Anesthesiology/Supraglottic Airways


Which of the following devices do you prefer for use in a difficult airway and why? LMA Supreme, I-gel Intersurgical, Ambu, King LTDS, Vital Signs, etc.

Hi Heather

Thanks for the question!

Well, the best answer is "it depends".

Do you want to know what i would use AFTER an intubation attempt that failed? Or do you want to know what i would use on a patient who 'might' be a difficult airway and would be a candidate for a supraglottic device based on the operation anyway?

If it was after a failed intubation attempt the answer would be non of these. I use an Intubating LMA. That way i can place the LMA to ventilate then attempt to pass a ETT through it resulting in a definitive airway. In the operating room if the case called for an intubation in the first place it often cannot be done with a supraglottic device.

If it was a case which would normally be done with a supraglottic airway and I felt this would be a "difficult airway" I would try and do the case with a regional anesthetic like a block or a spinal. That way I would not have to worry about the airway. For example, I may normally use a supraglottic device in a urology case but if i thought it would be a difficult airway, like a morbidly obese patient with a short neck, i would do it under spinal.

If it was not a case which I could do under a regional anesthetic then I would have a video laryngoscope in the room for backup and pick a supraglottic device which seemed most appropriate. Often we are limited by what the facility stocks and in my case that would LMA and LMA supremes. I like them because they are designed for PPV use and have an integrated drain tube to prevent aspiration. Having said that I think the LMA supreme is excellent for these types of patients.

As for the other devices you mentioned, the King LT is more of a pre-hospital device not used in the operating room. I used it and combitubes when i was a flight RN and they are excellent when intubation fails. The igel is a nice device for the typical case which requires a supraglottic airway but in my opinion it isnt the first line for a suspected difficult airway. The ambu is similar to the typical LMA and again not my first choice for difficult airway. I am not familiar with the vital signs device.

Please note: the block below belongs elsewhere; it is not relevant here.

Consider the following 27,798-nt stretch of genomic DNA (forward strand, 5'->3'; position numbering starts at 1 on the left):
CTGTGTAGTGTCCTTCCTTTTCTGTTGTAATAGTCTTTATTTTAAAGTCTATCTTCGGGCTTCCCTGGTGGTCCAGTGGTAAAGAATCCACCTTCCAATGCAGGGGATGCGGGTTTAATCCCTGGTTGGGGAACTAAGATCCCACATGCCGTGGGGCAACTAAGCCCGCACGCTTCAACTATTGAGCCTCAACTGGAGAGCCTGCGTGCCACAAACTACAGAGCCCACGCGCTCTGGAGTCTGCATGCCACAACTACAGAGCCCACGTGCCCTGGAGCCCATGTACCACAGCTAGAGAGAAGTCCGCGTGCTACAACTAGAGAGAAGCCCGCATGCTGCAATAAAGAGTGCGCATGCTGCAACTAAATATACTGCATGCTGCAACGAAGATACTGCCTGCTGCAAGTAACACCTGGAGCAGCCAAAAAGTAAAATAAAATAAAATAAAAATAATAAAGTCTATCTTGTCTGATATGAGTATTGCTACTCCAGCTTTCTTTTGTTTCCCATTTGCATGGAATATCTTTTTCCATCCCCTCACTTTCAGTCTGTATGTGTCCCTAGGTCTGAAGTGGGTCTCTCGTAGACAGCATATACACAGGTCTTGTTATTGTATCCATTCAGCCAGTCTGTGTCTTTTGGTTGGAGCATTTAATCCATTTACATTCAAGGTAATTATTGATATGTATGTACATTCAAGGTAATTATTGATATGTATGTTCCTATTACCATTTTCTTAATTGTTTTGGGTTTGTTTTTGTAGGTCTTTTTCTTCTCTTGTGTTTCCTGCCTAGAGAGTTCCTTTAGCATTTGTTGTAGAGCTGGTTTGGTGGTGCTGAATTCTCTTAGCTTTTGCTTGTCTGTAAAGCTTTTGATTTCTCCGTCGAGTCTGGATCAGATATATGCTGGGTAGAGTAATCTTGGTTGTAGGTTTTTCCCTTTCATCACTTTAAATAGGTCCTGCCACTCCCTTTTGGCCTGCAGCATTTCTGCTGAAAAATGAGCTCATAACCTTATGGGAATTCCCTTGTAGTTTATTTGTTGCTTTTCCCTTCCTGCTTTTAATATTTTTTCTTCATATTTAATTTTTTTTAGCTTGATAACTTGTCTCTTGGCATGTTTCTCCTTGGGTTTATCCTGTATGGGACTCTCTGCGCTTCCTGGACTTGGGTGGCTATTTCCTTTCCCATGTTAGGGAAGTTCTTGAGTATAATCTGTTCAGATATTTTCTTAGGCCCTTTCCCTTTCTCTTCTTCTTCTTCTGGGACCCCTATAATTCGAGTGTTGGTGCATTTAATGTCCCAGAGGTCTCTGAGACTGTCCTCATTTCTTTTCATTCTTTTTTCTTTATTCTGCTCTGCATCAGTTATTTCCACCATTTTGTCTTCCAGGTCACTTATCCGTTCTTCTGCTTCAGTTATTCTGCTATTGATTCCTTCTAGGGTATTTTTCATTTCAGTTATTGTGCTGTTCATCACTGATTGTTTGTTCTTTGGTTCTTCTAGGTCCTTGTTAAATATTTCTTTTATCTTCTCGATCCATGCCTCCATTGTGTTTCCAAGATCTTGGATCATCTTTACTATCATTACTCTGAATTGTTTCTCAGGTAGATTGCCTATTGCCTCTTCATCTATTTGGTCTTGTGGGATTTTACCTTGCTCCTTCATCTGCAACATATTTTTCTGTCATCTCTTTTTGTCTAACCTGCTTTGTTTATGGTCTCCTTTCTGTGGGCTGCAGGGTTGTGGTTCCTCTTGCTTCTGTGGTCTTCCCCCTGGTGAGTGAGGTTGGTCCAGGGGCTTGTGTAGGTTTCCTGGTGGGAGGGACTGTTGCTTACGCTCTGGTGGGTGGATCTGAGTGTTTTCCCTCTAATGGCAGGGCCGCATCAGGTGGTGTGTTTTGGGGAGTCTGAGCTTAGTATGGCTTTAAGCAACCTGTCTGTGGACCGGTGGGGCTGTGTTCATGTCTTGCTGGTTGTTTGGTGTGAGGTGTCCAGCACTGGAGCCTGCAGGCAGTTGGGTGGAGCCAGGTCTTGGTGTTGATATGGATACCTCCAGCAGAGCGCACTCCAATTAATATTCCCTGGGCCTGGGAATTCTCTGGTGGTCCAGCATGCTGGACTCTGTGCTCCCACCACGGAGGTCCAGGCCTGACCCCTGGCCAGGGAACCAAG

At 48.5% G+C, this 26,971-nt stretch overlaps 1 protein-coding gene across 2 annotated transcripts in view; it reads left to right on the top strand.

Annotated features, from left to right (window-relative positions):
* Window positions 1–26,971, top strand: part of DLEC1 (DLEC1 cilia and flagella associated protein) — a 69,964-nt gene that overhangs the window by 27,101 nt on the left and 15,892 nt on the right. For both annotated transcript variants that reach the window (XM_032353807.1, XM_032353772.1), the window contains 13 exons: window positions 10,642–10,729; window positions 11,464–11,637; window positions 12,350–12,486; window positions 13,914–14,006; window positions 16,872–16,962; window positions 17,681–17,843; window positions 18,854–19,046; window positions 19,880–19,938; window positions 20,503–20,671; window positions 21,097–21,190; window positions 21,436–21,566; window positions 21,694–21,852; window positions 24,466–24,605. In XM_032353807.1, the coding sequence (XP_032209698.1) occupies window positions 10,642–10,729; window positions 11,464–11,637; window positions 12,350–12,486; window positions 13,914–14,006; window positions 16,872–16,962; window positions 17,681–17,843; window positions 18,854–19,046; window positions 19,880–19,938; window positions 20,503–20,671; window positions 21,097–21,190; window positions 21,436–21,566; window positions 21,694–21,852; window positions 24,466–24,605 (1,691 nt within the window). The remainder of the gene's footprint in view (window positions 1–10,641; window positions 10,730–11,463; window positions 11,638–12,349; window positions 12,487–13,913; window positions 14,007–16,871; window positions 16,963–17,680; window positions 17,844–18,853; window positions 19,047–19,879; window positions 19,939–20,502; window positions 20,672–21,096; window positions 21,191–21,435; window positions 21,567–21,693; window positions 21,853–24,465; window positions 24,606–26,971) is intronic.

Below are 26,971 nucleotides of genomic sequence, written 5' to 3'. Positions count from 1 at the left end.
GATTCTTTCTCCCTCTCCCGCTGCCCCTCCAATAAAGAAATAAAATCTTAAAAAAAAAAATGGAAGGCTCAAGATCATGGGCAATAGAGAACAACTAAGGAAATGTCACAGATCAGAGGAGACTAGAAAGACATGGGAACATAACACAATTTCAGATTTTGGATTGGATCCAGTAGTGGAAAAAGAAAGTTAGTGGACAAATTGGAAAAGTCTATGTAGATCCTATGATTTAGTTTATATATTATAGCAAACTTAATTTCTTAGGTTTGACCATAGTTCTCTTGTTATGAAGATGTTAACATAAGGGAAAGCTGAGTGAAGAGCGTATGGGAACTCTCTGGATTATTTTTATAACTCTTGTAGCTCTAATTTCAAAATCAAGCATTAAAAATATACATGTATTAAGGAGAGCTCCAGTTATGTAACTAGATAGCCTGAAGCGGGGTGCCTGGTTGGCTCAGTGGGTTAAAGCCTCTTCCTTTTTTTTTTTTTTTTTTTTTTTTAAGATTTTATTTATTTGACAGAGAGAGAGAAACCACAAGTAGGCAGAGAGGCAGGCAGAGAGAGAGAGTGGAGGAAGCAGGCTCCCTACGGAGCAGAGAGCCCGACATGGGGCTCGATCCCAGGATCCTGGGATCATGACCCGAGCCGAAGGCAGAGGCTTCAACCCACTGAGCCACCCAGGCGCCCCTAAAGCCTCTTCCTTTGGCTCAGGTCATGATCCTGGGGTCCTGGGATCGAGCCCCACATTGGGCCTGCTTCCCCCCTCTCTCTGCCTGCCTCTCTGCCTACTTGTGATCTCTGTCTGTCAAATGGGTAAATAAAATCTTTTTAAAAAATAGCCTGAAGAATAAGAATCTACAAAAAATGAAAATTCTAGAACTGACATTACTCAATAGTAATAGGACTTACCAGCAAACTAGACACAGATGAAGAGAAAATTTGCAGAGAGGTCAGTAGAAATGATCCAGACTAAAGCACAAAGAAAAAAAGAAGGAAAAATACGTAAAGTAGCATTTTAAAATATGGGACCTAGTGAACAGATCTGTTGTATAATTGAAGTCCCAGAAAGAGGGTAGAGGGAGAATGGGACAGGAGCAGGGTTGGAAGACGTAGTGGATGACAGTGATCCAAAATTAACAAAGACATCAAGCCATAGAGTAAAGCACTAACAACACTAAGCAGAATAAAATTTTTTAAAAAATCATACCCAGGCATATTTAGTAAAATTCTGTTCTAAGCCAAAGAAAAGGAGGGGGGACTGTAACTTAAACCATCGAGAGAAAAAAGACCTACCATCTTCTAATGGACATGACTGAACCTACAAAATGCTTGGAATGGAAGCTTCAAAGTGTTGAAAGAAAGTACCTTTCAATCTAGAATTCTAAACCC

Hope this helps!  


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Mike MacKinnon MSN FNP-C CRNA


I am a former Trauma Flight RN now a Family Nurse Practitioner and a Nurse Anesthetist (CRNAs). I can help answer questions on the CRNA profession and clinical anesthesia. I work full time as an independent practice CRNA and have a special interest in regional anesthesia, particularly peripheral nerve blocks. I also teach ultrasound regional anesthesia and lecture all over the country. If I do not know the answer, I will find it for you.


I am a Family Nurse Practitioner and a Nurse Anesthetist who works as an independent/autonomous practitioner. There are often questions about my profession and I would like to offer the service of an actual CRNA. If you did not know, there are about 40000 of us which equates to 50% of the anesthesia providers in the USA today. I also lecture and teach ultrasound regional anesthesia all over the country.

AANA (American Association of Nurse Anesthetists)
IARS (International Anesthesia Research Society) AANP (American Association of Nurse Practitioners)

Air Medical Transport Journal
OutPatient Surgery Magazine

Bachelors of Science in Nursing
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Excellence in anesthesia education award

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